With pension payouts skyrocketing, tax credits expiring and the inability to pay operating expenses, Puerto Rico filed for bankruptcy protection May 3. The U.S. territory owes an estimated $73 billion to assorted creditors, including Wall Street firms. This makes the bankruptcy the largest-ever American municipal debt restructuring in history.
A senior lecturer in finance at Washington University in St. Louis’s Olin Business School says the situation should serve as a dire wake-up call to the municipal bond market.
“Earlier this year, when the bankruptcy of the fictitious town of Sanidcott became the subject of the hit Showtime series ‘Billions’, I knew we had reached a new low point in the municipal bond market,” said Rich Ryffel, who advised governments, corporations and more about financing and capital structure in his 30-year career in investment banking and asset management. “So common had the once-unheard of notion of municipal bankruptcy become, that it would now be understandable to the television audience and fodder worthy of acting out on the small screen. Well, now the folks in Puerto Rico have given us an even better subject. Reminiscent of CSI Las Vegas, CSI Miami, CSI Whatever, we now have – Municipal Bankruptcy: Puerto Rico.
“Puerto Rico has become the U.S. municipal bond market’s own little Greece, seeking from the courts what it could not find the will nor the way to do on its own; change its profligate ways and pay its creditors. Its move to the courts lowers the recovery floor in its negotiations with creditors and gives it remedies heretofore unavailable… . Years of preferential tax and trade treatment failed to create an island economic paradise, so after seeking new assistance from Congress last year, Puerto Rico is now adding itself to the list of those expecting others to suffer the hangover after they they enjoy the bender; think Greece, Argentina, Wall Street. Where does this end?”
Ryffel says the long-held assumption that governments could repay their debt has eroded, and that’s changed the playing field for lenders.
“Not that long ago, the municipal bond market used two standards when considering whether to open the lending tap to borrowers — one’s ability to pay and one’s willingness to pay,” Ryffel said. “The first threshold was fairly easy to assess. The second was always more difficult to gauge — being more qualitative in nature — but it was assumed that governments would only borrow what was needed to provide essential public services and would take all necessary means to repay its obligations. Default, let alone bankruptcy, was a remote thought.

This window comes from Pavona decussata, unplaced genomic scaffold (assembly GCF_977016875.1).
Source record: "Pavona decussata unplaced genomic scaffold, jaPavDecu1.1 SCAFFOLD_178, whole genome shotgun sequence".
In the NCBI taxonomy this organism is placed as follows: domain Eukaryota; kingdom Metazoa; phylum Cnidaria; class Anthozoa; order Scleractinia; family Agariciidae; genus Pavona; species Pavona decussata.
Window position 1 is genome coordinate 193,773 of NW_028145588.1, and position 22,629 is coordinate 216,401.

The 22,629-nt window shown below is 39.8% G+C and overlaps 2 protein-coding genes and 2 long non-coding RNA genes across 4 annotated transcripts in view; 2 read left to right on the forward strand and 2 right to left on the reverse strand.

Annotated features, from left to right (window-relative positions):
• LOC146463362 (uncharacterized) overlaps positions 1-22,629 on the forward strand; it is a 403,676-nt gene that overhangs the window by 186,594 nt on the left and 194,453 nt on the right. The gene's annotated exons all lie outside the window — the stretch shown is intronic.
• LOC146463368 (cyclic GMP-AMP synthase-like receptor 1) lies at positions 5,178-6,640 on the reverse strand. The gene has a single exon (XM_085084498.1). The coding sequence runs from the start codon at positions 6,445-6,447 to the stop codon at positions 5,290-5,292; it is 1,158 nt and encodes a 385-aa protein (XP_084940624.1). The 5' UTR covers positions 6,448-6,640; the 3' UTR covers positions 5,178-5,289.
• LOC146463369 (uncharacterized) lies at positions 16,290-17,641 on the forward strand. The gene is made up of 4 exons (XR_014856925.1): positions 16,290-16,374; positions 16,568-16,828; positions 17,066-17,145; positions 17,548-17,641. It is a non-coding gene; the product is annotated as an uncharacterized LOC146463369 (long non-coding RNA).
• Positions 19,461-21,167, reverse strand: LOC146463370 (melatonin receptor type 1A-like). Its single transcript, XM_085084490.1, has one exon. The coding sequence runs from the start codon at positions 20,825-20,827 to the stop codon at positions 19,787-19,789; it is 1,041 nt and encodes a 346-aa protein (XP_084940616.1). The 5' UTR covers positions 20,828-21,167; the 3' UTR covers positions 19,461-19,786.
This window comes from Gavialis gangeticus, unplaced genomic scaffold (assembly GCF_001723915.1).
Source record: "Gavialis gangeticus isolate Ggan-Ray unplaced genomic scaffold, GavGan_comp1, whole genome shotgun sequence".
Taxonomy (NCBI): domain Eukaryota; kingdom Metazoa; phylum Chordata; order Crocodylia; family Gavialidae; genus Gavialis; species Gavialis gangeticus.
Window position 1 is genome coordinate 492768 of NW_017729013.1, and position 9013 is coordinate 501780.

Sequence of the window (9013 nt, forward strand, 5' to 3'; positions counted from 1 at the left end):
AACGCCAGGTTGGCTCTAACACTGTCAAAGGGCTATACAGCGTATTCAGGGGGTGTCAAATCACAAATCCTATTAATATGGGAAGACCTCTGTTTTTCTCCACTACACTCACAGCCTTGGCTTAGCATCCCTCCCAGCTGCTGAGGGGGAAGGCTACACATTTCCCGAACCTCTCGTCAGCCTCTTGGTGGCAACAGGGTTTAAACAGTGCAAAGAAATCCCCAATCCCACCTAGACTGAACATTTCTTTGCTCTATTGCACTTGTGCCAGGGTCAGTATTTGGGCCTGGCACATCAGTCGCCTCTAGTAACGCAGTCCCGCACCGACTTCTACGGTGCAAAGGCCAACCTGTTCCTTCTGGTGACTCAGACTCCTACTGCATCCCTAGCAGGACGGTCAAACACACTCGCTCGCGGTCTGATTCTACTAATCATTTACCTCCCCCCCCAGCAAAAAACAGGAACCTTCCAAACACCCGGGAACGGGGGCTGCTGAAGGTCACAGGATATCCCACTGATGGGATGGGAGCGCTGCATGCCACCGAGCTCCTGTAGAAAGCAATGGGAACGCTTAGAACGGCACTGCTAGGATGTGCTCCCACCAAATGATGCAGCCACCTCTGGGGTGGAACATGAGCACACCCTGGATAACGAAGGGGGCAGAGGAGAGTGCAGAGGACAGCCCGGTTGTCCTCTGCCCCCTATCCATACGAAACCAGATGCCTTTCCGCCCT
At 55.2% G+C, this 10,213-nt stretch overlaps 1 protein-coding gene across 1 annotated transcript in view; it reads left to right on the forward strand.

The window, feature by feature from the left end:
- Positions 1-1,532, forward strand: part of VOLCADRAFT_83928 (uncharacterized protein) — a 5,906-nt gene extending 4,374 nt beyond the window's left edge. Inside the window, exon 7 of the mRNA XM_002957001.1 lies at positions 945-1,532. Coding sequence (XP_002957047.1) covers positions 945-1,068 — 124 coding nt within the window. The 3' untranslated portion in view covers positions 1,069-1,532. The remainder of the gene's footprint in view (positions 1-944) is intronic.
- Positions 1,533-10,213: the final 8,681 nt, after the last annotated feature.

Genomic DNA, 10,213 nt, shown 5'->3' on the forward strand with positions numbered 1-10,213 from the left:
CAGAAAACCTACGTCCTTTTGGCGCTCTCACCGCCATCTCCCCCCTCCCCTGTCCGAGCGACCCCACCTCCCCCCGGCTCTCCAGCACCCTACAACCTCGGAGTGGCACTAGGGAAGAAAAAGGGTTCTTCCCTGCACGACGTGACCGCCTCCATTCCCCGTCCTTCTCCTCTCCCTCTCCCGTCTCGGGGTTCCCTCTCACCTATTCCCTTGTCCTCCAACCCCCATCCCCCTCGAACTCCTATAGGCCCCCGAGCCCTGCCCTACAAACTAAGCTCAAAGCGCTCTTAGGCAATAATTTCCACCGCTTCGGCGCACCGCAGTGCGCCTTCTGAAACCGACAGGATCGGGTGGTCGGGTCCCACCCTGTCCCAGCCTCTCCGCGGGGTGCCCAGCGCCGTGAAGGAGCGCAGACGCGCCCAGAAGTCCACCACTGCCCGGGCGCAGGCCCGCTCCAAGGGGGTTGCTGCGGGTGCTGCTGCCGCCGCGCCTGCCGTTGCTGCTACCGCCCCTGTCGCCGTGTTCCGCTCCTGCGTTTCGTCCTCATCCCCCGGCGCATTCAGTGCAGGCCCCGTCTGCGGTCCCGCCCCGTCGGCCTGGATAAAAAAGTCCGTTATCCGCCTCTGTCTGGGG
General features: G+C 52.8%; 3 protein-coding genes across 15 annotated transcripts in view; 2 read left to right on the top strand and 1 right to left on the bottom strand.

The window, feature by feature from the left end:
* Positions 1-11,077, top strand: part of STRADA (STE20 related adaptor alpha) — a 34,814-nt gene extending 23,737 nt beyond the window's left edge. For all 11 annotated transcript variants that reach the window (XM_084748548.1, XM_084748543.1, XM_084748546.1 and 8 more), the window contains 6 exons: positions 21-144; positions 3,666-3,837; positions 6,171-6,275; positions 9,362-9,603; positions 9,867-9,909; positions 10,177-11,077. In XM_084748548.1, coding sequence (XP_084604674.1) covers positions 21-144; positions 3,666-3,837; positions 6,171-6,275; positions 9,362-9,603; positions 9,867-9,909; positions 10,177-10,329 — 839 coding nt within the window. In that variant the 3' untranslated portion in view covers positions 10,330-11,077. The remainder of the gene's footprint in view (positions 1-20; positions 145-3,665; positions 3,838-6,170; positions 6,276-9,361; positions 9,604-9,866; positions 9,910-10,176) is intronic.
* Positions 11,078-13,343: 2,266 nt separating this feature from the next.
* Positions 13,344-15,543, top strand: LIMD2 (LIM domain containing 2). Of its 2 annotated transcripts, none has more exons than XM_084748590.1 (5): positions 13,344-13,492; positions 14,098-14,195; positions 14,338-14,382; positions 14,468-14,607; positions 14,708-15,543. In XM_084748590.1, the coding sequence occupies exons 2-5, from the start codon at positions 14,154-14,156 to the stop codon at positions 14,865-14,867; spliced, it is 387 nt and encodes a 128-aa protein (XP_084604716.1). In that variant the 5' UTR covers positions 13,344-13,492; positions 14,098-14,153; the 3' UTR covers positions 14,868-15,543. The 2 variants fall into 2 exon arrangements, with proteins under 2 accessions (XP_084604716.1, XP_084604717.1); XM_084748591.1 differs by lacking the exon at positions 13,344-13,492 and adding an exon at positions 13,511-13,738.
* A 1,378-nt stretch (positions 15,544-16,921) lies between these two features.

“Now, however, we see with growing and concerning frequency borrowers treating repayment as optional, as the redemption provision in their bonds themselves. The problem is that the markets depend on this second lending standard and as it erodes, the availability of municipal credit will both shrink and become more expensive for all market participants.”
The Puerto Rico bankruptcy dwarves that of Detroit, which was previously the U.S.’s largest municipal bankruptcy. The city filed for Chapter 9 protection in 2013, with $18 billion in debt. While studies are underway to assess the impact of Detroit’s financial woes, Ryffel says the Puerto Rico situation could send even more shockwaves, not just because of the amount owed, but also for the way it could change laws allowing massive debt forgiveness.
“Puerto Rico may have even larger impacts on the market because they have not only moved to the Doomsday scenario, they successfully had law changed to allow them to do so,” Ryffel said. “In essence, they not only started the markets down the slippery slope, they had a slippery slope built for them.
“To be fair, Puerto Rico is only doing what they need to do to protect their citizens, and they have used every tool available to them. One can’t blame their leadership for that. While there may not be enough money to go around, there is plenty of blame to go around. Healthy portions of it go to prior administrations which borrowed without a plan to repay and which borrowed to pay operating expenses rather than invest in the future. Still too, blame must also go to the municipal bond markets, which for years knew of Puerto Rico’s increasing lack of ability to pay, yet still lent it money.”
Guest blogger: Erika Ebsworth-Goold, WashU’s The Source